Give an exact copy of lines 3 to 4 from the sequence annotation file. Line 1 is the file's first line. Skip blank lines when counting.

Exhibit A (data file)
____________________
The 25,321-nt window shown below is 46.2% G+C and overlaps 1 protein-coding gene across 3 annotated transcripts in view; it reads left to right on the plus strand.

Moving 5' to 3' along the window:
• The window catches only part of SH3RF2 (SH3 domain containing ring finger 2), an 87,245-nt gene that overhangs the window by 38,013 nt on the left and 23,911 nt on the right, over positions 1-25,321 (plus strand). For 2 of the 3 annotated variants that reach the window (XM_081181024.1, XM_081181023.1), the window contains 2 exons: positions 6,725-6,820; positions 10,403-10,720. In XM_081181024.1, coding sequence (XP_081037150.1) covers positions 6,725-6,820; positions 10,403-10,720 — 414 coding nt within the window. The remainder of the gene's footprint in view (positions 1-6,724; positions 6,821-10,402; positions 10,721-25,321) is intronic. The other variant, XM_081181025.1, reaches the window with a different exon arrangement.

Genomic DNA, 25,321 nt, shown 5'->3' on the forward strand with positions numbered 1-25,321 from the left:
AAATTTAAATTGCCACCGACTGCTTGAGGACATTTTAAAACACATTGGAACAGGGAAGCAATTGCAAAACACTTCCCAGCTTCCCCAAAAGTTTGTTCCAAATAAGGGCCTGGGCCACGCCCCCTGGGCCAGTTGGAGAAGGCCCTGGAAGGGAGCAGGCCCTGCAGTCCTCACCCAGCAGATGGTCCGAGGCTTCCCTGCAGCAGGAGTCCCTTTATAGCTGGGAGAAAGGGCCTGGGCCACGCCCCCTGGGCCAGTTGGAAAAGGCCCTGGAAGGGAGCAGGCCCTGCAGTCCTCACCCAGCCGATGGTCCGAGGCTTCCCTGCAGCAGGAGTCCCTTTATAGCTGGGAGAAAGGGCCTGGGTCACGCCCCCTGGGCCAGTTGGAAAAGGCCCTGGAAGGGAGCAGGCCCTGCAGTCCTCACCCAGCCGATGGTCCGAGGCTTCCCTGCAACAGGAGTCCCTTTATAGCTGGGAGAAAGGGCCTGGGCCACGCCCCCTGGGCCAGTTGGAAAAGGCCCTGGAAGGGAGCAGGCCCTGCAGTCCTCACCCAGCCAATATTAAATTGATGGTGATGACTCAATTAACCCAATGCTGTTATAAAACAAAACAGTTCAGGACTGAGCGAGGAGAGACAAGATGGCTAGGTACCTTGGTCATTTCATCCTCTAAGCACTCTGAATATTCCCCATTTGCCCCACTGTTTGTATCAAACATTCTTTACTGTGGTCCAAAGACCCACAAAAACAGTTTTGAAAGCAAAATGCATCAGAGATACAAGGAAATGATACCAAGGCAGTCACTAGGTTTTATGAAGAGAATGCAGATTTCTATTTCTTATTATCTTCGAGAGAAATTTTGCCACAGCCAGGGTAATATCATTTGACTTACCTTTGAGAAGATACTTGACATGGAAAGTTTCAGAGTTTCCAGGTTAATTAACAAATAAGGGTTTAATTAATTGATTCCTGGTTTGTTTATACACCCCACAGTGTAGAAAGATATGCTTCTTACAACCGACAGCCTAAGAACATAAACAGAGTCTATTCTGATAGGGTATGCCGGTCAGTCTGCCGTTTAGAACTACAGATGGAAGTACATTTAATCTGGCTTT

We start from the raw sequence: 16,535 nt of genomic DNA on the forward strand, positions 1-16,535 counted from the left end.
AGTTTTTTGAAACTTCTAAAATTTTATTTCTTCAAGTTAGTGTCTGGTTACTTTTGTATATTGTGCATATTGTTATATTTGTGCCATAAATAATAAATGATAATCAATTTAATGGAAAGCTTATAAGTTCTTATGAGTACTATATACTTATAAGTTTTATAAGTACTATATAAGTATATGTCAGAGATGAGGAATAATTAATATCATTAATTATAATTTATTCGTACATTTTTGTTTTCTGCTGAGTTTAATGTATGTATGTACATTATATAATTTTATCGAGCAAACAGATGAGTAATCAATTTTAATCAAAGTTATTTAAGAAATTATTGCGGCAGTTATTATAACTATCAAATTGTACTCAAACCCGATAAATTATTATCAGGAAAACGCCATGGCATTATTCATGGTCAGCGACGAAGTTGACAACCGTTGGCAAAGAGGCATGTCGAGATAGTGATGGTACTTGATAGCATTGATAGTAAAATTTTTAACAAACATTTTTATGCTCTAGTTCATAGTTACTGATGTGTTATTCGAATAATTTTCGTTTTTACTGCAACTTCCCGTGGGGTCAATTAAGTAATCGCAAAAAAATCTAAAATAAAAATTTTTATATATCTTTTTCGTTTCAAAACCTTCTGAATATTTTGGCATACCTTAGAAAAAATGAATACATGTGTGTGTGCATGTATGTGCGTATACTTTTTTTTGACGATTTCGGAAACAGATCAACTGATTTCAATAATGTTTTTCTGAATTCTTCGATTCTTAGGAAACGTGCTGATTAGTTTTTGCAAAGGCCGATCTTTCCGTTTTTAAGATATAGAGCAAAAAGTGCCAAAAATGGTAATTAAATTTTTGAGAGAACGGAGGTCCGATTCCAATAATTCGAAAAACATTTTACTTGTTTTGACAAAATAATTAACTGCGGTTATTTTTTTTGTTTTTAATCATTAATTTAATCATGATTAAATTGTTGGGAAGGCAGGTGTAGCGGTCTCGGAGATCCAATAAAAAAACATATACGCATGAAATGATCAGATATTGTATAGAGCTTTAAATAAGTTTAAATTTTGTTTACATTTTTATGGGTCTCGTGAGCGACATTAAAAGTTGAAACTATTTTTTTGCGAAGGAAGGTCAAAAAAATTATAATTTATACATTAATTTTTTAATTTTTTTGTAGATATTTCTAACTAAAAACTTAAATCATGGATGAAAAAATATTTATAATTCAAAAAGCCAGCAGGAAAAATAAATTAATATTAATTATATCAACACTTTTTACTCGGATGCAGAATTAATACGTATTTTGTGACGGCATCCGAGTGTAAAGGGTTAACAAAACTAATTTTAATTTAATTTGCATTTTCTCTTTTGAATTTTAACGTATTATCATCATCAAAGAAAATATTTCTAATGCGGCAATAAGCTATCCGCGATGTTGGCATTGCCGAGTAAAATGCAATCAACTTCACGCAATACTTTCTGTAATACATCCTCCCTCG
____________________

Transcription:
• The window catches only part of SH3RF2 (SH3 domain containing ring finger 2), an 87,245-nt gene that overhangs the window by 38,013 nt on the left and 23,911 nt on the right, over positions 1-25,321 (plus strand). For 2 of the 3 annotated variants that reach the window (XM_081181024.1, XM_081181023.1), the window contains 2 exons: positions 6,725-6,820; positions 10,403-10,720. In XM_081181024.1, coding sequence (XP_081037150.1) covers positions 6,725-6,820; positions 10,403-10,720 — 414 coding nt within the window. The remainder of the gene's footprint in view (positions 1-6,724; positions 6,821-10,402; positions 10,721-25,321) is intronic. The other variant, XM_081181025.1, reaches the window with a different exon arrangement.

Genomic DNA, 25,321 nt, shown 5'->3' on the forward strand with positions numbered 1-25,321 from the left: